The pizza toppings you'll find in Italy aren't exactly the same as what you would find here in the US. Potato slices, anchovies, sausages, broccoli rabe, corn, prosciutto are all items you're likely to find on pizza in Italy. Pepperoni, however, is not among them. This beloved topping is thought to have been inspired by spicy dry salamis from Southern Italy and Apulia from Calabria. Plus, the word "peperoni" refers to peppers in Italian, not salami. It should also be noted that authentic Italian pizza is far less cheesy than our pizza at the Lake of the Ozarks. But lets face it, Americans love cheese and our pizza just wouldn't be the same without it!

5. Italian Dressing 


While the name might imply an Italian origin, this tangy, bell pepper-and-herb flecked salad dressing is actually American. "Dressing" as Americans know it, doesn't exist in Italy. Their salads are usually topped with oil and vinegar or sometimes just simply oil.

6. Chicken Parmesan


In Italy, parmigiana is created with eggplants, not chicken or other meats. Italian immigrants added deep-fried meat cutlets or meatballs and doubled the mozzarella to create this popular Italian-American dish.

7. Mozzarella Sticks 


This heavenly, melty, crunchy appetizer comes straight from, well America. If you're looking for mozzarella sticks in Italy, you're not going to have much luck!

8. Shrimp Scampi 


Italian words or dialects are easily misused by non Italian-speaking descendants of Italian immigrants, which could be the reason for the popular Italian-American dish "Shrimp Scampi." This dish consists of large shrimp sauteed with roasted garlic, green onions and tomatoes served over angel hair pasta. Most likely, this dish is a descendant of an Italian recipe that involves langoustines sauteed in wine, olive oil, onion and garlic. Langoustines are a type of tiny lobster, called "scampi" in Italian. Italian-American cooks adapted the recipe, but kept the old name.

So if you're craving any of these "Italian" dishes, don't hop on a plane to Italy. Instead, head on over to Li'l Rizzo's right here at the Lake. We can satisfy your craving for these popular dishes and more. With two convenient Lake of the Ozarks restaurant locations, Li'l Rizzo's is the perfect place to dine for lunch or dinner. Come by and see us soon!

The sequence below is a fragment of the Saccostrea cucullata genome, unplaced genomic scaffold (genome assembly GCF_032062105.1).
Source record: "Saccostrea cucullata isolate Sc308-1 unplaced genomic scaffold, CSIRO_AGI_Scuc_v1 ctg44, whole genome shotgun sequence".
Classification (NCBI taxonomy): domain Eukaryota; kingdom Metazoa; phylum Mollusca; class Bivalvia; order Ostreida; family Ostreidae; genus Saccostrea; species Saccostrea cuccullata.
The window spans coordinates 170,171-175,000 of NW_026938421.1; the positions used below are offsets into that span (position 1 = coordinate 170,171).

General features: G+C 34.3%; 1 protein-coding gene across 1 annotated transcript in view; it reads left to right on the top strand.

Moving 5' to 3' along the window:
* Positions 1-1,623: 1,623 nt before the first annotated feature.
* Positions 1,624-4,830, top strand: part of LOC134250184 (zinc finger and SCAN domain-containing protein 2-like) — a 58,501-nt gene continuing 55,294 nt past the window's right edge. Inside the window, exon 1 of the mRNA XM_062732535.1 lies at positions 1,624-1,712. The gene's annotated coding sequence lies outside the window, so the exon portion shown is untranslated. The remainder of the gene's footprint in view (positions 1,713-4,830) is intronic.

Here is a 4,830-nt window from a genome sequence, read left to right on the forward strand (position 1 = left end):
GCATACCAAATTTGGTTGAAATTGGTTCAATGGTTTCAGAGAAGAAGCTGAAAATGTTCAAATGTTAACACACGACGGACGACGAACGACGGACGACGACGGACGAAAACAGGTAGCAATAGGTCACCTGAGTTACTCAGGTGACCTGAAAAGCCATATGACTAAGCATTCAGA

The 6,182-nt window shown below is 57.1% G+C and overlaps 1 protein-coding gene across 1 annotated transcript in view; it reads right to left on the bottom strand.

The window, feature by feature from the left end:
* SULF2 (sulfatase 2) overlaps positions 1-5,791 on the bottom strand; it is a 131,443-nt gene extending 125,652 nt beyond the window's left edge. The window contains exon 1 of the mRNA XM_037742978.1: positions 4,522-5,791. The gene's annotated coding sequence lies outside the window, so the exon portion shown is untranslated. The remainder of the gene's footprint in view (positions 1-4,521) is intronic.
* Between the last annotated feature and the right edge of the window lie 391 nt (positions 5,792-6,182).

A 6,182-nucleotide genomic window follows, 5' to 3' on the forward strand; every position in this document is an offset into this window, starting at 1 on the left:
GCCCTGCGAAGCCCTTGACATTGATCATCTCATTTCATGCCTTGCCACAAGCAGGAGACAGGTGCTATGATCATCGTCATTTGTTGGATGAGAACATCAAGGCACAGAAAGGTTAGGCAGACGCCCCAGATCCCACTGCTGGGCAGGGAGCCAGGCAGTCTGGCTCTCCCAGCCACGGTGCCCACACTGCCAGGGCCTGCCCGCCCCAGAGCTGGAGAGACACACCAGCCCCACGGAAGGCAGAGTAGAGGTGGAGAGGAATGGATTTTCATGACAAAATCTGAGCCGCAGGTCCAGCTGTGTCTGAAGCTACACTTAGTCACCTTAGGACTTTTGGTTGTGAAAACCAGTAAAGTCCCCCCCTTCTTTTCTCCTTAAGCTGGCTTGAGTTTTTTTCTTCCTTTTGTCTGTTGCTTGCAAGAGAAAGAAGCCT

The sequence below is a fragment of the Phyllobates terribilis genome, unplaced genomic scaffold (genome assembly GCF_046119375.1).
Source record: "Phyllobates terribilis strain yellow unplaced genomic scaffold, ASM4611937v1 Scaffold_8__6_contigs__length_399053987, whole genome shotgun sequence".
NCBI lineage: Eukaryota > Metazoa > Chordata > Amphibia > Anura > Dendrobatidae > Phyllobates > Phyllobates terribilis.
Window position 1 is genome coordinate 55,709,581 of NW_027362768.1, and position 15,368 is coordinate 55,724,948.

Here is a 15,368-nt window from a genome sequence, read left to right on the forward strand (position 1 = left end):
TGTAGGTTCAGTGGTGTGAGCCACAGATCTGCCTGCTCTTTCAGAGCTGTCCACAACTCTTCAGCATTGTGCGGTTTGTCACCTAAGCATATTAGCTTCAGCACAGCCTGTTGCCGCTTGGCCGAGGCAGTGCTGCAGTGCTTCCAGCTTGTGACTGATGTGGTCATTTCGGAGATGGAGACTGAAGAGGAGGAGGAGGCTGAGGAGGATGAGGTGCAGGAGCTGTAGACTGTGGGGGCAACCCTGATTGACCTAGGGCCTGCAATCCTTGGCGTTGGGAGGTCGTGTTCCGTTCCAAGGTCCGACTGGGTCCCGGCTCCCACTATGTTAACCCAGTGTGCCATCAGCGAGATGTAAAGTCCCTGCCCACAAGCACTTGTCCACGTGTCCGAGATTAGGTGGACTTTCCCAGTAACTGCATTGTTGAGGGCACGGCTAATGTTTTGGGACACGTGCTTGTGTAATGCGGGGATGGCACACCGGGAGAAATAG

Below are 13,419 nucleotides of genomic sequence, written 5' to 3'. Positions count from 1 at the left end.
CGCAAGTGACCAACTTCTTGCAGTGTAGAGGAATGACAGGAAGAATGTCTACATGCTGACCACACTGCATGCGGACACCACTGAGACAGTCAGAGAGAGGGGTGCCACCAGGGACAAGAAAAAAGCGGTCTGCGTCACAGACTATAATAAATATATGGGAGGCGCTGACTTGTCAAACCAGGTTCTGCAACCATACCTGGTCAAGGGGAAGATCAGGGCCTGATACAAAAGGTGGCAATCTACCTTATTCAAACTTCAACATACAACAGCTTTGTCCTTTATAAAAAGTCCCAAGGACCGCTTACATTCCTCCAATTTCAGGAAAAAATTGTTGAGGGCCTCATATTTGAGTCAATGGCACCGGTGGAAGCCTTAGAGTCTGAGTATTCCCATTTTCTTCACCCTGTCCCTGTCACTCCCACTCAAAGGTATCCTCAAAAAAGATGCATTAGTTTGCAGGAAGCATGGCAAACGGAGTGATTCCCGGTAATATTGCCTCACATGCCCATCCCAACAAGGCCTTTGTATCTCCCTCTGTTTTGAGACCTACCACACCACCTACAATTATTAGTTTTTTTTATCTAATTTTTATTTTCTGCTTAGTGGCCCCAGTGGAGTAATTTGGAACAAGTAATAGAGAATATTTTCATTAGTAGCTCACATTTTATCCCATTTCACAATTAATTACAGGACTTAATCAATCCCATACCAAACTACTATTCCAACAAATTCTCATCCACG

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Wednesday, March 4, 2015

How do you REALLY pronounce Mostaccioli?

Pasta is a favorite among people around the world. Various pasta dishes are served in Italian restuarants all over, but the origin of some of the words can make them hard for us to pronounce. Let's take the word "Mostaccioli" for example. How do you really pronounce this delicious type of pasta? Li'l Rizzo's is here to shed some light on the confusion!

Pronunciation of Mostaccioli 


The dictionary pronunciation is: mô stä′c̸hē ō′lē. However, this version may be a little easier to understand:
muss-tah-chee-OH-lee.

Definition of Mostaccioli 


Pasta resembling a short tube with slanted ends. It is a type of penne pasta which resembles ziti. The pasta also somewhat resembles little mourstaches.

Origin of Mostaccioli 


In Italian, mostaccioli is the plural of mostacciolo, cake bun, from Latin mustāceum, cake made with must, from mustum.

Description of Mostaccioli 


Mostaccioli is actually a type of penne pasta. In Italy, penne are produced in two main variants: "penne lisce" (smooth) and "penne rigate" (furrowed). A wider version of penne is called "pennoni" meaning "big quills." In the United States, a slightly larger version of penne is called mostaccioli, meaning "little mustache" in some Italian dialects. Mostaccioli can be either smooth or ridged.

So how many of you actually knew how to pronounce mostaccioli before reading this blog? Or even what mostaccioli is for that matter?  Well, now you know! You are ready to head on over to the BEST Italian restaurant at Lake of the Ozarks and order our delicious mostaccioli! Li'l Rizzo's has two locations for your dining pleasure. Stop by and see us soon!